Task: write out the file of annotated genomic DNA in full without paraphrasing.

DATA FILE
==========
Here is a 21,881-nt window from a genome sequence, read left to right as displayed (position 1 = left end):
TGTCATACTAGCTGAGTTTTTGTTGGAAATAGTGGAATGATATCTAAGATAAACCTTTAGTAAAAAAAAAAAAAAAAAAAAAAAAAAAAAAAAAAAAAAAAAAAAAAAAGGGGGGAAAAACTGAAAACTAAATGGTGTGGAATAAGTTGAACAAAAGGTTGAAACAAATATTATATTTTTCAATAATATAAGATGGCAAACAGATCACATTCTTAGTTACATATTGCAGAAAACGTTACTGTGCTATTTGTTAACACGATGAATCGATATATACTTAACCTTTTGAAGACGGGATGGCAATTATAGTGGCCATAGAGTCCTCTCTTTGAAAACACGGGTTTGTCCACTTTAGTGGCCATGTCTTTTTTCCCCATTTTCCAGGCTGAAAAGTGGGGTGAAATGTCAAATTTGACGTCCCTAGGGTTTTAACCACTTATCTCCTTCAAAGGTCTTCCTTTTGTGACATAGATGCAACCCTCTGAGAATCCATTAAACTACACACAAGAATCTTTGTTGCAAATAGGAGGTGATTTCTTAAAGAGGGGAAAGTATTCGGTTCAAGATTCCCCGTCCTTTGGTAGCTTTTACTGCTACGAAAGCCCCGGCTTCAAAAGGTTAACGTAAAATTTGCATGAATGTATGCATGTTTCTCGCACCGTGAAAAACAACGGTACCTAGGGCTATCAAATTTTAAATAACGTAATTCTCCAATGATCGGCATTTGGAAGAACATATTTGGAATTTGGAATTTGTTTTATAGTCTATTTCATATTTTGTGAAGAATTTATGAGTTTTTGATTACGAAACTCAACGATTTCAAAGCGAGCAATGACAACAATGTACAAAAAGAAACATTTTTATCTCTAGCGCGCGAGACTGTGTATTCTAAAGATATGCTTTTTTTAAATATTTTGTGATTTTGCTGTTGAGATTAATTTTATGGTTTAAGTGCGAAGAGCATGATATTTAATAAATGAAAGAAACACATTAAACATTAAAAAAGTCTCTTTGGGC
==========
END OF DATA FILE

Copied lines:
Here is a 21,881-nt window from a genome sequence, read left to right as displayed (position 1 = left end):
TGTCATACTAGCTGAGTTTTTGTTGGAAATAGTGGAATGATATCTAAGATAAACCTTTAGTAAAAAAAAAAAAAAAAAAAAAAAAAAAAAAAAAAAAAAAAAAAAAAAAGGGGGGAAAAACTGAAAACTAAATGGTGTGGAATAAGTTGAACAAAAGGTTGAAACAAATATTATATTTTTCAATAATATAAGATGGCAAACAGATCACATTCTTAGTTACATATTGCAGAAAACGTTACTGTGCTATTTGTTAACACGATGAATCGATATATACTTAACCTTTTGAAGACGGGATGGCAATTATAGTGGCCATAGAGTCCTCTCTTTGAAAACACGGGTTTGTCCACTTTAGTGGCCATGTCTTTTTTCCCCATTTTCCAGGCTGAAAAGTGGGGTGAAATGTCAAATTTGACGTCCCTAGGGTTTTAACCACTTATCTCCTTCAAAGGTCTTCCTTTTGTGACATAGATGCAACCCTCTGAGAATCCATTAAACTACACACAAGAATCTTTGTTGCAAATAGGAGGTGATTTCTTAAAGAGGGGAAAGTATTCGGTTCAAGATTCCCCGTCCTTTGGTAGCTTTTACTGCTACGAAAGCCCCGGCTTCAAAAGGTTAACGTAAAATTTGCATGAATGTATGCATGTTTCTCGCACCGTGAAAAACAACGGTACCTAGGGCTATCAAATTTTAAATAACGTAATTCTCCAATGATCGGCATTTGGAAGAACATATTTGGAATTTGGAATTTGTTTTATAGTCTATTTCATATTTTGTGAAGAATTTATGAGTTTTTGATTACGAAACTCAACGATTTCAAAGCGAGCAATGACAACAATGTACAAAAAGAAACATTTTTATCTCTAGCGCGCGAGACTGTGTATTCTAAAGATATGCTTTTTTTAAATATTTTGTGATTTTGCTGTTGAGATTAATTTTATGGTTTAAGTGCGAAGAGCATGATATTTAATAAATGAAAGAAACACATTAAACATTAAAAAAGTCTCTTTGGGC